SI unit: kilogram (kg)about 2 lbs. 3 oz.

    Commonly measure mass in grams (g) or milligrams (mg)1 kg = 2.2046 pounds (1 lbs. = 0.45359)1 g = 1000 mg = 103 mg1 g = 0.001 kg = 10-3 kg

  • *VolumeAmount of three-dimensional space occupiedSI unit = cubic meter (m3)

    Commonly measure solid volume in cubic centimeters (cm3)1 m3 = 106 cm3 1 cm3 = 10-6 m3 = 0.000001 m3

    Commonly measure liquid or gas volume in milliliters (mL)1 gallon (gal) = 3.78 L = 3.78 103 mL1 L = 1 dm3 = 1000 mL = 103 mL 1 mL = 1 cm3 = 1 cc (cubic centimeter)

  • *Common Everyday Units and Their EXACT Conversions

    11 cm1 inch (in)=2.54 cm1 mile=5280 feet (ft)1 foot= 12 in1 yard=3 ft

  • *Common Units and Their Equivalents

    Volume1 liter (L)=1.057 quarts (qt)1 U.S. gallon (gal)=3.785 liters (L)

    Mass1 kilogram (km)=2.205 pounds (lb)1 pound (lb)=453.59 grams (g)1 ounce (oz)=28.35 (g)

  • *UnitsAlways write every number with its associated unitAlways include units in your calculationsyou can do the same kind of operations on units as you can with numberscm cm = cm2cm + cm = cmcm cm = 1using units as a guide to problem solving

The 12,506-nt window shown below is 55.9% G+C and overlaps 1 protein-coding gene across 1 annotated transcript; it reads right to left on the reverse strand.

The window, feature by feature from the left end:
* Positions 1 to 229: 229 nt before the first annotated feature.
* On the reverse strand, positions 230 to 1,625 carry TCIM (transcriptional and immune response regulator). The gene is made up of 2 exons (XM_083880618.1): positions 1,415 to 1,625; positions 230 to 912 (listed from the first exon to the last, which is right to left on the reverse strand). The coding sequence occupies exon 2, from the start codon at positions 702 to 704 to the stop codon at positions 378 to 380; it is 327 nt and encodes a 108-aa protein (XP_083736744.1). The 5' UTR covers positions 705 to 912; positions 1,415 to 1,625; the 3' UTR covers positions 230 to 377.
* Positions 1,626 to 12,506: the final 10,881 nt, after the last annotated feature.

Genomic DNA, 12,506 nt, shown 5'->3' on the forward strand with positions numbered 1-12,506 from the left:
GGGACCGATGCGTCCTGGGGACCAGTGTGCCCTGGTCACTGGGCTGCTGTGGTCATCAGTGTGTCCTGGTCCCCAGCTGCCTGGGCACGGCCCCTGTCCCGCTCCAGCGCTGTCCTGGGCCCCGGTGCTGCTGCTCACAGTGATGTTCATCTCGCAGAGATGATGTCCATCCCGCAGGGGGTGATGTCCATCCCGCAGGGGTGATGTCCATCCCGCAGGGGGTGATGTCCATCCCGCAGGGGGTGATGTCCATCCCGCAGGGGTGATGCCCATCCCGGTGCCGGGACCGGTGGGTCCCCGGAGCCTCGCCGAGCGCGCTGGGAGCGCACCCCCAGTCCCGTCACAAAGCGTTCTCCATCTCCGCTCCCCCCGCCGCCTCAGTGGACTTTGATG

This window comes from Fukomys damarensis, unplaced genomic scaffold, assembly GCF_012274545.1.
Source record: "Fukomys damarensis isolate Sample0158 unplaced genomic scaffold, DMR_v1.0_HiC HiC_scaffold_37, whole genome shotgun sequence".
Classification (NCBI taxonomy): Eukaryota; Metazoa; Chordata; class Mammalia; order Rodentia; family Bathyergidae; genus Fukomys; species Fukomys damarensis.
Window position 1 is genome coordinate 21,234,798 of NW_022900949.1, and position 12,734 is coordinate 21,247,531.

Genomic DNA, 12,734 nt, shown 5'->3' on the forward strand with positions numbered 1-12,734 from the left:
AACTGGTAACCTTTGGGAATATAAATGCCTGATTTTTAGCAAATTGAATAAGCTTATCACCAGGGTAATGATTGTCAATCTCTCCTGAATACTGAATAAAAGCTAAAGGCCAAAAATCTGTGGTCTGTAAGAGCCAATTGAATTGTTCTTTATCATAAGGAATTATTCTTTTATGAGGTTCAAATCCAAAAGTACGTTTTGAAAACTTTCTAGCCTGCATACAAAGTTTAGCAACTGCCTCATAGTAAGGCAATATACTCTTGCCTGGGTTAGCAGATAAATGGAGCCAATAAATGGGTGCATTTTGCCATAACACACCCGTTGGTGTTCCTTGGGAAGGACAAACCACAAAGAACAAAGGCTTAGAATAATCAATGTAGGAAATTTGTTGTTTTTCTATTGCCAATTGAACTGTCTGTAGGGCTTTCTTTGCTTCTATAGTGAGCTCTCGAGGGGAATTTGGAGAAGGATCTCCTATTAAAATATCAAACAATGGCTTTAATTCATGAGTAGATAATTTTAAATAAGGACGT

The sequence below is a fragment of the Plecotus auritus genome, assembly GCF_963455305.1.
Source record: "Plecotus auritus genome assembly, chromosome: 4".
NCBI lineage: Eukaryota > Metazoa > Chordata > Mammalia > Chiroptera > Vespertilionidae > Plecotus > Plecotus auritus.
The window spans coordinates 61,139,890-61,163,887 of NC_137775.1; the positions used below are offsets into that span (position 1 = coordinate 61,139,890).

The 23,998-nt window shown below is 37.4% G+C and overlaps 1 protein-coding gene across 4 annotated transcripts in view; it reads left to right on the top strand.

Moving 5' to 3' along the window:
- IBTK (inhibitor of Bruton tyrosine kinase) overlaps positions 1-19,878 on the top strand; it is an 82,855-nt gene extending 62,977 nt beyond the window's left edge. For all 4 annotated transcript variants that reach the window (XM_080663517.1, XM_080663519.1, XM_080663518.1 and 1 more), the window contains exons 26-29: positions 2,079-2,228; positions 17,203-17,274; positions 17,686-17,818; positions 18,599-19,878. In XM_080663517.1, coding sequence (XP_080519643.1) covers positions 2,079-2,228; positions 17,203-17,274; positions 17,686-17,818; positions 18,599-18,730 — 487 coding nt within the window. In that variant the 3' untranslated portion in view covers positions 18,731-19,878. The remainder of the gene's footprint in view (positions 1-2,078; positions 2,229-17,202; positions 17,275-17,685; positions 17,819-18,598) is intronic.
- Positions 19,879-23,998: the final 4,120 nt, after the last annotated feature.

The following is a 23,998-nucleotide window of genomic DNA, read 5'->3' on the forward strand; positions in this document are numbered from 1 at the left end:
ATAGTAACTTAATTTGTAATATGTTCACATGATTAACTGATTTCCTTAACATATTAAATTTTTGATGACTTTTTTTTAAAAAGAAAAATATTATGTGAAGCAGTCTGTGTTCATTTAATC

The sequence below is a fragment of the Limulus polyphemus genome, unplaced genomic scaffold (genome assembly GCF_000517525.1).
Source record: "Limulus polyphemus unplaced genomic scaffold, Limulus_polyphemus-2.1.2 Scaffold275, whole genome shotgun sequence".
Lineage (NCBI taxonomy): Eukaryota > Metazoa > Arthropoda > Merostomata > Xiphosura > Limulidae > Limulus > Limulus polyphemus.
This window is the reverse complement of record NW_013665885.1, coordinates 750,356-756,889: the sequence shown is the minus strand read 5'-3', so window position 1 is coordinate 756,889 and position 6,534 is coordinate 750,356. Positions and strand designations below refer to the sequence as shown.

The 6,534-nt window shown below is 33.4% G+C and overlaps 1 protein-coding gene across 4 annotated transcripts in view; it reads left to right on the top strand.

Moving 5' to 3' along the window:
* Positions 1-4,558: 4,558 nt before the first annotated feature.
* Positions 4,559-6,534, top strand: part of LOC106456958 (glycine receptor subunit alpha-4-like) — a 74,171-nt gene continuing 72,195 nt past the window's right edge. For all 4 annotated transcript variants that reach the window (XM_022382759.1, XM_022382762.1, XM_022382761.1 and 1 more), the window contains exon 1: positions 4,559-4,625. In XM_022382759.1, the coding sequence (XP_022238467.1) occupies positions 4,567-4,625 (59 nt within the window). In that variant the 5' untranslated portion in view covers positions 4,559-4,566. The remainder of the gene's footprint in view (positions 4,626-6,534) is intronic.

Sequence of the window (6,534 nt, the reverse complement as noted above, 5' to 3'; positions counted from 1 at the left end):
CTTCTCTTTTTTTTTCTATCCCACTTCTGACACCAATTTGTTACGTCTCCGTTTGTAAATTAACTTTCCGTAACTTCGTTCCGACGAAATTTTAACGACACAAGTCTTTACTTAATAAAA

• *Conversion FactorRelationships to Convert one unit of measurement to another: US dollar Canadian dollar, dollar cent

    Conversion Factors: Relationships between two unitsBoth parts of the conversion factor have the same number of significant figuresConversion factors generated from equivalence statementse.g. 1 inch = 2.54 cm can giveor *

  • *How to Use Conversion FactorArrange conversion factors so starting unit cancelsArrange conversion factor so starting unit is on the bottom of the conversion factorunit 1unit 2unit 1unit 2x=Conversion Factor*

  • *We have been using the Conversion Factor ALL THE TIME! How are we converting #cents into #dollars? Why?From 1 dollar = 100 cents45,000 cents dollarcents450 dollarsx= 1 dollar 100 cents*

  • *Given:325 mgFind:? gConv. Fact.1 mg = 10-3 g Soln. Map:mg gConvert 325 mg to grams0.325 g*

  • Practice: How to set up Conversion?To convert 5.00 inches to cm, from 1 in = 2.54 cm (exact), which one of the two conversion factors should be used?


  • Practice: Conversion among Units500 mg = ? g

    3.78 L = ? mL

    1.2 nm = ? m

    * 8.0 in = ? m*

  • Scientific NotationVery Large vs. Very Small numbers:

    The suns diameter is 1,392,000,000 m; An atoms diameter is 0.000 000 000 3 m

    Scientific Notation: 1.392 x 109 m & 3 x 10-10 mthe sunsdiameter is1,392,000,000 m

  • *Scientific Notation (SN)Power of 10 (Math language): 10 x 10 = 100 100 = 102 (2nd power of 10)10 x 10 x 10 = 1,000 1,000 = 103 (3rd power of 10)

    each Decimal Place in our number system represents a different power of 1024 = 2.4 x 101 = 2.4 x 101,000,000,000 (1 billion) = 1090.0000000001 (1/10 billionth ) = 10-10

    Easily comparable by looking at the power of 10

  • *Exponents 10Ywhen the exponent on 10 (Y) is positive, the number is that many powers of 10 larger suns diameter = 1.392 x 109 m = 1,392,000,000 m

    when Y is negative, the number is that many powers of 10 smalleravg. ato